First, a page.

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October 29,2020 –As Halloween 2020 approaches, AAA Oklahoma is warning of a dangerous traffic safety trifecta – increased pedestrian activity, drunk driving, and drowsy driving – all of which converge this Halloween weekend. The holiday falls on a Saturday this year, followed a few short hours later by “falling back” at the end of Daylight Saving Time (DST) at 2:00 a.m. Sunday, November 1.
“A scare in good fun is expected on Halloween, but not when it comes to pedestrian safety,” said Leslie Gamble, AAA Oklahoma public and government affairs manager.
“It’s so important that safety not get lost in the festivities of costumes, trick-or-treating and parties,” Gamble said. “Excited trick-or-treaters can forget about safety, so drivers, party-goers and parents must be even more alert, as the risk of kids being injured by moving vehicles increases.”
With an increased risk of pedestrian crashes on Halloween night, AAA urges parents to take the time to make trick-or-treaters and their costumes safer and more visible to motorists. “In addition, motorists must eliminate distractions, slow down and watch for children, as well as have a completely sober designated driver if drinking is part of a Halloween celebration,” Gamble said.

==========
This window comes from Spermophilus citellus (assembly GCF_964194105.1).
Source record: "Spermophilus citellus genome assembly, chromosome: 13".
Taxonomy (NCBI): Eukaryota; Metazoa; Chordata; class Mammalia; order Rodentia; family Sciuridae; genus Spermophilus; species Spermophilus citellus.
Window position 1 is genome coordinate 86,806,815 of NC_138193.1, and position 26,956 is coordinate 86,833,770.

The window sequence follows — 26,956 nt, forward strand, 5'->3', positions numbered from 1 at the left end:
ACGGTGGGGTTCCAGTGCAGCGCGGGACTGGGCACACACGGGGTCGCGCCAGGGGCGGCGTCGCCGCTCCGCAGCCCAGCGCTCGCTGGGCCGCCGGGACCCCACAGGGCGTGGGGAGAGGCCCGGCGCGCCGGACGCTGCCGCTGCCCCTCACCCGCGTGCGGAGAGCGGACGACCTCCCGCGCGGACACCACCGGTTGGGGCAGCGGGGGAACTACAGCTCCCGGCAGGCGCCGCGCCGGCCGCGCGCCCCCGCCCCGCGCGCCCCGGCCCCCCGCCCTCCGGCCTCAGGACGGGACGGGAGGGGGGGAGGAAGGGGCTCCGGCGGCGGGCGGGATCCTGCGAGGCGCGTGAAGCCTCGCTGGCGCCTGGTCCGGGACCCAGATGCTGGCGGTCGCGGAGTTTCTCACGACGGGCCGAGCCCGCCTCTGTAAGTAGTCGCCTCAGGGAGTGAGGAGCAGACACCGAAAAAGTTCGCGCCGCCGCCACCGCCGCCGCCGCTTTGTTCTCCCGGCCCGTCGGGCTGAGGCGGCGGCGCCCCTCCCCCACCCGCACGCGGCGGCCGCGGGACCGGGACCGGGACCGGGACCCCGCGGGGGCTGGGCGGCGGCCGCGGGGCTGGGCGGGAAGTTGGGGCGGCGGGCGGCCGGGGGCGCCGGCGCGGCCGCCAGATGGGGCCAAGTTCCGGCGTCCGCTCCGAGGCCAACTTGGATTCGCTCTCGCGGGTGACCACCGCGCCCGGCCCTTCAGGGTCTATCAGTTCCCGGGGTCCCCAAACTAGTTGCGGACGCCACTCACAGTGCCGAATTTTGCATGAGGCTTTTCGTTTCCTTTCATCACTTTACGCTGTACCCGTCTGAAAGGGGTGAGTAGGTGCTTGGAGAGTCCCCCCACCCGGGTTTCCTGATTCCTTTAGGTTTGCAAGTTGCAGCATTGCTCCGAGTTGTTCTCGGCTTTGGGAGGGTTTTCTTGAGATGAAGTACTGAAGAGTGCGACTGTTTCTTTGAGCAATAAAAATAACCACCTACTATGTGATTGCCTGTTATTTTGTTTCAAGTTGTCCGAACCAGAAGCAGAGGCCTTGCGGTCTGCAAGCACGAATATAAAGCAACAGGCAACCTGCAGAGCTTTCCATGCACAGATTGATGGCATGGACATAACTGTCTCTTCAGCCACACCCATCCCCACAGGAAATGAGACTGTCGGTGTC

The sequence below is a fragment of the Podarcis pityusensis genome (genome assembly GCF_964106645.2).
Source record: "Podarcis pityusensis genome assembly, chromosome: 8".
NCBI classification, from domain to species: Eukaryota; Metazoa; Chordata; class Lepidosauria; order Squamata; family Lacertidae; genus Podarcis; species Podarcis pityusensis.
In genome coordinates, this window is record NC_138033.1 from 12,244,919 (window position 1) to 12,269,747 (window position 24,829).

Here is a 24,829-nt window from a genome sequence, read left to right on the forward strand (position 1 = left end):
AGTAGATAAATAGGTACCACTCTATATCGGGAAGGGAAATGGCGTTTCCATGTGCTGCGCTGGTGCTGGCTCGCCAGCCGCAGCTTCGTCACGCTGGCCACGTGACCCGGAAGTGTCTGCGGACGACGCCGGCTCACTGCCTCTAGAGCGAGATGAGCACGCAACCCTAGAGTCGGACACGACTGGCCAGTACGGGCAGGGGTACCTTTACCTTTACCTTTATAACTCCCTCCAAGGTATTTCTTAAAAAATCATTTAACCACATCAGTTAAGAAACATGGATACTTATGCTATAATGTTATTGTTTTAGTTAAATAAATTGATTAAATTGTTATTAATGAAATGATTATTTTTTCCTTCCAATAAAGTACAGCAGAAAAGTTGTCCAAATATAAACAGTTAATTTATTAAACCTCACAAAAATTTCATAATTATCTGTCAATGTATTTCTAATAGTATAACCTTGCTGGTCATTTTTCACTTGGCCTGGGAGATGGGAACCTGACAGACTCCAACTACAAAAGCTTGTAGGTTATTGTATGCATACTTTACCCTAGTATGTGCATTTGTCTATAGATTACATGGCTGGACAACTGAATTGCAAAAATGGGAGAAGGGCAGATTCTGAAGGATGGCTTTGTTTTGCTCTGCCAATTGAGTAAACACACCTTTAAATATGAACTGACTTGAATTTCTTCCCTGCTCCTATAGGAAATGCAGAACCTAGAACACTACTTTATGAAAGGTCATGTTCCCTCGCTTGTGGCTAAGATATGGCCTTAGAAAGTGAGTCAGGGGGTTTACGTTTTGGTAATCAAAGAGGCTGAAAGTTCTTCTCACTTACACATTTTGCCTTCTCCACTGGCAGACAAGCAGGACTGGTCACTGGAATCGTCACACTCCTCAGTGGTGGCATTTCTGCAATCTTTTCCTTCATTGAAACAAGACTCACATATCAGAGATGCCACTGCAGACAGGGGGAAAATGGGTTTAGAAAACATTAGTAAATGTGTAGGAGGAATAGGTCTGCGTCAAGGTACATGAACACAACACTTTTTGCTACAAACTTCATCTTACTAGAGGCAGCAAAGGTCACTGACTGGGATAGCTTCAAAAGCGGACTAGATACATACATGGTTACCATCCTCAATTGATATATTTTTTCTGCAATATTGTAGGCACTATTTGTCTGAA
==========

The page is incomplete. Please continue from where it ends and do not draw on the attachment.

Halloween is also a statistically dangerous night for drunk driving. The combination of drinking and increased pedestrian traffic on Halloween is a deadly combination. AAA and the National Highway Traffic Safety Administration (NHSTA) found that:
This year, Daylight Saving Time (DST) ends just a few hours after Halloween, giving tired trick-or-treaters and party goers an extra hour of sleep as clocks “fall back” to standard time. However, AAA Oklahoma reminds motorists to be prepared for potential challenges, such as changes in sleep patterns that may increase chances of drowsy driving and shorter days which means driving home in the dark.
Sleep-deprived drivers cause more than 6,400 deaths and 50,000 debilitating injuries on American roadways each year, according to the National Sleep Foundation (NSF).
“The end of Daylight Saving Time will bring shorter days and longer nights and while many will enjoy an extra hour of sleep this weekend, few motorists realize the added dangers that can come as the result of a time change – especially when they are behind the wheel,” said Gamble. “Although we gain an hour of sleep, our sleep patterns are disrupted. This can result in unsafe drowsy driving episodes.”
AAA Oklahoma offers these Halloween safety tips for all celebrating:
Who's in the Driver's Seat? The Transformation of Transportation
On Tuesday, October 17, 2017, AAA and TEDx Wilmington held the first TEDx Salon dedicated to ideas worth spreading in transportation.
This event had:
This TEDx WilmingtonSalon was organized in partnership with AAA
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